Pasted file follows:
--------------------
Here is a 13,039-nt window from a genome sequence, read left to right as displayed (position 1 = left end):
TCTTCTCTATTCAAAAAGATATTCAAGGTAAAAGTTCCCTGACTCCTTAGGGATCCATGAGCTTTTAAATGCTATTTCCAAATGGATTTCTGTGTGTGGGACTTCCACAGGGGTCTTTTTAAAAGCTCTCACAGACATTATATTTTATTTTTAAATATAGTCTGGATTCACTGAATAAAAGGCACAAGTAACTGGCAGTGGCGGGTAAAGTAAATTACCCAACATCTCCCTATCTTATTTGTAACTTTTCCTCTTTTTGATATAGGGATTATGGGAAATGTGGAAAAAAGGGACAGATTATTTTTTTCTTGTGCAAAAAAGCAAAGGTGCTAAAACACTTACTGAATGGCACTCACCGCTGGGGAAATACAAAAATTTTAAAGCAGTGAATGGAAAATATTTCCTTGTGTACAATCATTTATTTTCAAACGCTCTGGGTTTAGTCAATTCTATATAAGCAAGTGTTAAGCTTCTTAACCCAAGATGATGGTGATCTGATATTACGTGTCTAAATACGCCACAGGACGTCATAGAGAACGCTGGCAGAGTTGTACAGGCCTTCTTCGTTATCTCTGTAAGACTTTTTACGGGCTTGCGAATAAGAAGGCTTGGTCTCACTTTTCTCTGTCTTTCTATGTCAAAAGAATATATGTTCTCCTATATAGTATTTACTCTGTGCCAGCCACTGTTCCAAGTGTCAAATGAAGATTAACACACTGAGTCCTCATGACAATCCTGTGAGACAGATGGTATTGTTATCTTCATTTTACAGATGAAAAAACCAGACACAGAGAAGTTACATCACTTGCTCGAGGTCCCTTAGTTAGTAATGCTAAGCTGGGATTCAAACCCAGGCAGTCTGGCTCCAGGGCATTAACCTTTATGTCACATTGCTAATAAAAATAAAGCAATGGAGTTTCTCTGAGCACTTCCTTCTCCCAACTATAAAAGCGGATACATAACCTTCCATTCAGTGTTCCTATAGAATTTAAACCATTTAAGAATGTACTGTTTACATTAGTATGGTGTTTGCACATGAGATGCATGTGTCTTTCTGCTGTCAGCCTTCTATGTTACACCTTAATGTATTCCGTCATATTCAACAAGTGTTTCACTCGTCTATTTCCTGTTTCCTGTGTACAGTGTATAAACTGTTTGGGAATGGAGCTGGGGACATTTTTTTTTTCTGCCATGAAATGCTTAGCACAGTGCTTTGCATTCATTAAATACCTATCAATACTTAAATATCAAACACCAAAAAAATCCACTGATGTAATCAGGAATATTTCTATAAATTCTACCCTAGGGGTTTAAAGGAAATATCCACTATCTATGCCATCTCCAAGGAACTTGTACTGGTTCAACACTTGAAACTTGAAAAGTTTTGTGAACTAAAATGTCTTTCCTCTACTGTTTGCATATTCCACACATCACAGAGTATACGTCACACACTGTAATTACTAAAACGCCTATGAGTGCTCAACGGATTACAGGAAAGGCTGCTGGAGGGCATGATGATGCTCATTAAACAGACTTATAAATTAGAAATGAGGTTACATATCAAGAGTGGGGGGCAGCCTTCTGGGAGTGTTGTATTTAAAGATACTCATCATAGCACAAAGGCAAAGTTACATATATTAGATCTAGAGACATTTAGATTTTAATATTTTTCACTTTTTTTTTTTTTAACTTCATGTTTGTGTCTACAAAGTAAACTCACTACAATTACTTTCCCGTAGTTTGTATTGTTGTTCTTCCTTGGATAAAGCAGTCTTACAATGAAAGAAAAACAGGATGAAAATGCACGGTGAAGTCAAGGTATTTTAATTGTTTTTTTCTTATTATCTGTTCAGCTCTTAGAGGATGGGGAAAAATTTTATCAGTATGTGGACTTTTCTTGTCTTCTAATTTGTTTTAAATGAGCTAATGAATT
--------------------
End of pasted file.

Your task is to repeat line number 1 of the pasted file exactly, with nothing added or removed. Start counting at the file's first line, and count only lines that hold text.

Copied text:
Here is a 13,039-nt window from a genome sequence, read left to right as displayed (position 1 = left end):